Research Suggests More Women Suffer From Migraines
Posted February 6, 2006
RALEIGH, N.C. — An exhibit at the North Carolina Museum of Natural Sciences highlights the brain and its disorders, the most painful of which are called migraines.
The word migraine comes from the Greek word that means "half a head." The headache can be located on one side or the other, often times associated with nausea, vomiting, and sensitivity to light and/or sound.
One in every 10 Americans suffer from migraines on a regular basis, and according to a new study, most of them are women.
"I mean I'm sick on my stomach, and I'm in a dark room with a cold wet wash rag," said Melinda Joines.
Joines is in the best place in case a migraine hits -- behind the receptionists desk at UNC's Headache Clinic. Most people who ring her phone with a migraine are women just like her.
"The way they talk, I can tell how severe it is. I can tell if they're really stressed out about it. I can tell if it's really bad," Joines said.
Drugs called Triptans help many sufferers find relief. A few other drugs help some people avoid migraines, such as anti-depressants, blood pressure drugs and epileptic seizure medication.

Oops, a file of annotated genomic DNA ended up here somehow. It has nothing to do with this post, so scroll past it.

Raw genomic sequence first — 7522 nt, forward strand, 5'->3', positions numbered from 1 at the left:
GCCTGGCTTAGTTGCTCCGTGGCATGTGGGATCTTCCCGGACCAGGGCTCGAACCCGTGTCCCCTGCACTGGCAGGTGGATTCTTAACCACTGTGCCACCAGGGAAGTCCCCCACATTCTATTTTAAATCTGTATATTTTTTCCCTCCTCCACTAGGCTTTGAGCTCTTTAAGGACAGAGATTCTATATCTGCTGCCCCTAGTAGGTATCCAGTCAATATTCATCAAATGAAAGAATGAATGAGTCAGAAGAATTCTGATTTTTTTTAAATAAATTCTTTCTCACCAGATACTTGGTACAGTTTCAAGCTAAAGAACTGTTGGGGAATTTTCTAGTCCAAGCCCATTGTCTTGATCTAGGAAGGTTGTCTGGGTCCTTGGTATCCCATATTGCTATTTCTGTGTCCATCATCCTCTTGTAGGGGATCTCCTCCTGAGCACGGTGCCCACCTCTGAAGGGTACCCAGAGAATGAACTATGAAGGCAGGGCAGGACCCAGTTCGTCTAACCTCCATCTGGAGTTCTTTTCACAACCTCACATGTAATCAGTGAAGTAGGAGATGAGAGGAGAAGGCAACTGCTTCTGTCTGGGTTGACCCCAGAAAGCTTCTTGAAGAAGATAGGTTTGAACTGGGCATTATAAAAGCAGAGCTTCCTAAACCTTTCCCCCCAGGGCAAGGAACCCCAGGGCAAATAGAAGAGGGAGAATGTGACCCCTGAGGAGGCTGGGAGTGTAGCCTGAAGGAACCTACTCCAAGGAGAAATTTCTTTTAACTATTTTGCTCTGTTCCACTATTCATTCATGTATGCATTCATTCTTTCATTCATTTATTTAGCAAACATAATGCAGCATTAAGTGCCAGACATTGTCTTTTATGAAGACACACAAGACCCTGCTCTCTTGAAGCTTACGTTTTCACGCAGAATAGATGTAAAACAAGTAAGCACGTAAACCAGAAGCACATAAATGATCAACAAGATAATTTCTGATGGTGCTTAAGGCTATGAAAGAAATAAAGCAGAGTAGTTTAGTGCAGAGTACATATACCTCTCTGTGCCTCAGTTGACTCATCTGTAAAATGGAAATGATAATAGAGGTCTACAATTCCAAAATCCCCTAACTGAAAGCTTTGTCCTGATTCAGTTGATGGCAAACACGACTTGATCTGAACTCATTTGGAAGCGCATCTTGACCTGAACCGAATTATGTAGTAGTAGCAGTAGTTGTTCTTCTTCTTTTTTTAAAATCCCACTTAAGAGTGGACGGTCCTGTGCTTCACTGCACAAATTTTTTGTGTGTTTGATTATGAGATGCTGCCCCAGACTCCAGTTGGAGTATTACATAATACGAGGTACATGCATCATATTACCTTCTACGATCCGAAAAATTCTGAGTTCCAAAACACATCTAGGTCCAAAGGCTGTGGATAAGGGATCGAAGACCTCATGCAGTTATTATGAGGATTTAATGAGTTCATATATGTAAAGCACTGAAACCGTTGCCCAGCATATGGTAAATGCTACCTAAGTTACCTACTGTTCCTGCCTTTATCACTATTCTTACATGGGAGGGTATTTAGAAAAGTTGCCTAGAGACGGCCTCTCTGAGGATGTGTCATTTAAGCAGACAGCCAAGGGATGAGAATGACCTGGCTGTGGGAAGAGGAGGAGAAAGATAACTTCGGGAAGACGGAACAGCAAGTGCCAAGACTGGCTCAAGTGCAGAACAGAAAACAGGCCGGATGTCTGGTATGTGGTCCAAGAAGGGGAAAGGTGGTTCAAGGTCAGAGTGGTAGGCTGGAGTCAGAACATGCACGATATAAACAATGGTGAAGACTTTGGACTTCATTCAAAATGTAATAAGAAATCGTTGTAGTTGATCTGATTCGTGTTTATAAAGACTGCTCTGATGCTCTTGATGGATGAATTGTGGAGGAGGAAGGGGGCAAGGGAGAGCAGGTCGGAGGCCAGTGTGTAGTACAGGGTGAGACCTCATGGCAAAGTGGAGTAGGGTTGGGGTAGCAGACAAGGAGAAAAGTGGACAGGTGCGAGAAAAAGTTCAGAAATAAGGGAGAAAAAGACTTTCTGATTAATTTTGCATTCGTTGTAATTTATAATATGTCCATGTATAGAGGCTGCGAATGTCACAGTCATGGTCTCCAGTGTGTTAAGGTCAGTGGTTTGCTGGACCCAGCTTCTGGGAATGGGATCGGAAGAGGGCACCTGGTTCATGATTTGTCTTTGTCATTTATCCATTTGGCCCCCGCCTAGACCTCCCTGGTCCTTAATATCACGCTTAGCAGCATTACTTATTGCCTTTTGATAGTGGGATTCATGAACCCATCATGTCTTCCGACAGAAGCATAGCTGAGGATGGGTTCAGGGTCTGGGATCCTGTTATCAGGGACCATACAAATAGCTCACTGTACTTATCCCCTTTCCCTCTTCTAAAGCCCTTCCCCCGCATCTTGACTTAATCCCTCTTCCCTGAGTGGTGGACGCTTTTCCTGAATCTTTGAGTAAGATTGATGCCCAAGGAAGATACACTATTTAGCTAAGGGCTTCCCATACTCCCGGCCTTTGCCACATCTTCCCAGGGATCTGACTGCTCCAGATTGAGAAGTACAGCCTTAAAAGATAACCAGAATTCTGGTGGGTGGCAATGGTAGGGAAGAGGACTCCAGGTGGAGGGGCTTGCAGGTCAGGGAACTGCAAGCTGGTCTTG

"These are drugs taken every single day in order to keep these headaches from coming," said Dr. Alan Finkel, director of the Headache Clinic.
Finkel said women may suffer more migraines than men because of hormones linked to their menstrual cycles. Some doctors prescribe hormone replacement or birth control pills for long-term suppression of periods.
"It turns 12 guaranteed headaches into maybe three or four. They can plan ahead and they can actually take medicines for that," Finkel said.
Some women do not have migraines until they reach pre-menopause, in their 40s and 50s. There is no cure, but there is a growing number of options to relieve migraines or even prevent them.
Some migraine sufferers also find relief with herbal remedies, relaxation techniques, bio-feedback and even acupuncture.